If you’re into special teams matchups, there will be a fascinating dynamic in play Sunday at the Metrodome.
Minnesota rookie Percy Harvin made the Pro Bowl as a kick returner this season, but he was almost a non-factor during the second half of the season as opponents intentionally kicked away from him via squibs or short, high kicks. Here is how Harvin’s season broke down:
Games 1-8: 30.7-yard average on 28 returns, two touchdowns
Games 9-16: 21.1-yard average on 14 returns, no touchdowns
The Vikings have had eight kickoffs returned by blockers over that stretch, including five by tight end Jeff Dugan. Lately, they’ve been using punt returner Darius Reynaud as an upback to give them a more explosive alternative.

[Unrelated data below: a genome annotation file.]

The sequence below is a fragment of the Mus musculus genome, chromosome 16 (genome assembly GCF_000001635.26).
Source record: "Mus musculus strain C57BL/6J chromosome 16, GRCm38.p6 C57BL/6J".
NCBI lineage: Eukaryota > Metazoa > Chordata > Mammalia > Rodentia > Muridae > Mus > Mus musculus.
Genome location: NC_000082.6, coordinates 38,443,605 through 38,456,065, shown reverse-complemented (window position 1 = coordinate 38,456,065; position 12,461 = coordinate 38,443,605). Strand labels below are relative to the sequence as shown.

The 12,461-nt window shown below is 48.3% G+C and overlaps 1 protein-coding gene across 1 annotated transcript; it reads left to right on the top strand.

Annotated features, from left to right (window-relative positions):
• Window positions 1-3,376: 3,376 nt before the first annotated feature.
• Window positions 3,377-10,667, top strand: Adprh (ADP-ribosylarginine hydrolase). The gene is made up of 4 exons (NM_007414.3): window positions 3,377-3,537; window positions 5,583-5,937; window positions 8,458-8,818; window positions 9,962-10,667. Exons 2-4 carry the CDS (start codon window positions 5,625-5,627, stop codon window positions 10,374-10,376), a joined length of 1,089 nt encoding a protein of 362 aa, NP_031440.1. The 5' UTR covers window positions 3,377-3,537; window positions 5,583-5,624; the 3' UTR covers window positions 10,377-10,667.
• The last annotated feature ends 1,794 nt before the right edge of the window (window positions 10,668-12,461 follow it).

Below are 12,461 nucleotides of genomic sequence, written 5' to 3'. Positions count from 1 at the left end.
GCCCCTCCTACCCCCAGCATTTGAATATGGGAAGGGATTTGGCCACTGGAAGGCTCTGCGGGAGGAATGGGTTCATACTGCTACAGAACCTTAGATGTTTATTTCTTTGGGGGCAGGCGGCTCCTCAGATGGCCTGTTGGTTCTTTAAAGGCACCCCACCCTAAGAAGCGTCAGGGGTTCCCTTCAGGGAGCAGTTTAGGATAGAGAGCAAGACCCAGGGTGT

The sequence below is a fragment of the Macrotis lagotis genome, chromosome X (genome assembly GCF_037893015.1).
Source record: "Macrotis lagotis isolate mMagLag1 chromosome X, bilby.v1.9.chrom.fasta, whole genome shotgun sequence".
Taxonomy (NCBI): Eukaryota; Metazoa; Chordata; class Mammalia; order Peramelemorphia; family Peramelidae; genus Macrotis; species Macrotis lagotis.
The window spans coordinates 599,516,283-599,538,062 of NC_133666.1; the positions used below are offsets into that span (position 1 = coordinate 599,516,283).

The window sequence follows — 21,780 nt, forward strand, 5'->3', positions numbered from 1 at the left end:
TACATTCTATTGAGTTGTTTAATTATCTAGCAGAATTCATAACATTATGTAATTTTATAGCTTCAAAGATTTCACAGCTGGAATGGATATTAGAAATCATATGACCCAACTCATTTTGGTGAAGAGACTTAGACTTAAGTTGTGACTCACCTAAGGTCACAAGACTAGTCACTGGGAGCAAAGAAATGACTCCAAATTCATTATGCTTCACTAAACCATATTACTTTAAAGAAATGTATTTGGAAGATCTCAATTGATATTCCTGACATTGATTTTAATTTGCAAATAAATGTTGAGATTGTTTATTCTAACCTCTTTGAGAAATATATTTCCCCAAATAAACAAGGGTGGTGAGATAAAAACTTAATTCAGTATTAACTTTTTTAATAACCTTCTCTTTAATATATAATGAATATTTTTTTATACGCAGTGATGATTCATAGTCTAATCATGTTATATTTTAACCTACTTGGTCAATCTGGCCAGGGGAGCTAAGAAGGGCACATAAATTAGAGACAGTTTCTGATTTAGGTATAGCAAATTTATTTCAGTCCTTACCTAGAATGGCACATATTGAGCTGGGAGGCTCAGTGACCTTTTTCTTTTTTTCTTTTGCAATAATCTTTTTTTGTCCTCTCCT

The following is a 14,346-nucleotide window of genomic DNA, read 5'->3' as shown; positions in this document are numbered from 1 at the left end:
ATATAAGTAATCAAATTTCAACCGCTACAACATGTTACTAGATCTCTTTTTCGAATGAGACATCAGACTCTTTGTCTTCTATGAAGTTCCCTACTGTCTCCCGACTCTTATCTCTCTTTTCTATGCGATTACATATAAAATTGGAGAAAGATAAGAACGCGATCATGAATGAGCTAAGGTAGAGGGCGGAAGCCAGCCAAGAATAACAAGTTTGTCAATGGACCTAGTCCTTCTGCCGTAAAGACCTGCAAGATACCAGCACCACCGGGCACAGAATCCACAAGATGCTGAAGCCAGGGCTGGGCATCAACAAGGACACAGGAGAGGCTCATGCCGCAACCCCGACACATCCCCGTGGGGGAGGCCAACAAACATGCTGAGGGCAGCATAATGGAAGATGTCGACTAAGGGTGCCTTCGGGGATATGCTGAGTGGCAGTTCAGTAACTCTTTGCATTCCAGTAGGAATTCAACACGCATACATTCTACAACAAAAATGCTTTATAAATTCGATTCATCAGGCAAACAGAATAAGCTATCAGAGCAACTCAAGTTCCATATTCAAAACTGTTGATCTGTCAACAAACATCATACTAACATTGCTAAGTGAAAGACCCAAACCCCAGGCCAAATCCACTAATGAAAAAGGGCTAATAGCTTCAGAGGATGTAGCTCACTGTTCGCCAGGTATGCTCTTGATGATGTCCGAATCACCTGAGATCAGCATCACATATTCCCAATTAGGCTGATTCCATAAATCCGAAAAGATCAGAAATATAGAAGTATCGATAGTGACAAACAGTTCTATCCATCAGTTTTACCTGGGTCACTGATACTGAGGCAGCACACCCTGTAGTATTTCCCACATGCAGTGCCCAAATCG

On the other hand, the Cowboys employ kickoff specialist David Buehler, who has one of the strongest legs in the NFL. Buehler led the league with 29 touchbacks during the regular season and had three last week in the Cowboys’ wild-card playoff victory over Philadelphia.
I, for one, will be interested to see if the Cowboys will let Buehler kick deep or if they’ll join previous Vikings opponents and keep the ball away from Harvin. I bet the Vikings would be more than willing to let Harvin return the ball from relatively deep in the end zone.
Speaking to Minnesota reporters this week, special teams coordinator Brian Murphy said Harvin will use the lettering of Vikings logo in the end zone as a “warning track” for returning the ball. But Harvin has also been told to judge whether a deep kick is still returnable based on hang time and trajectory.
“Not all of them are going to be touchbacks,” Murphy said. “We need to take advantage of it when it is a returnable ball.”
Just another nugget to consider with the opening kickoff 27 hours away.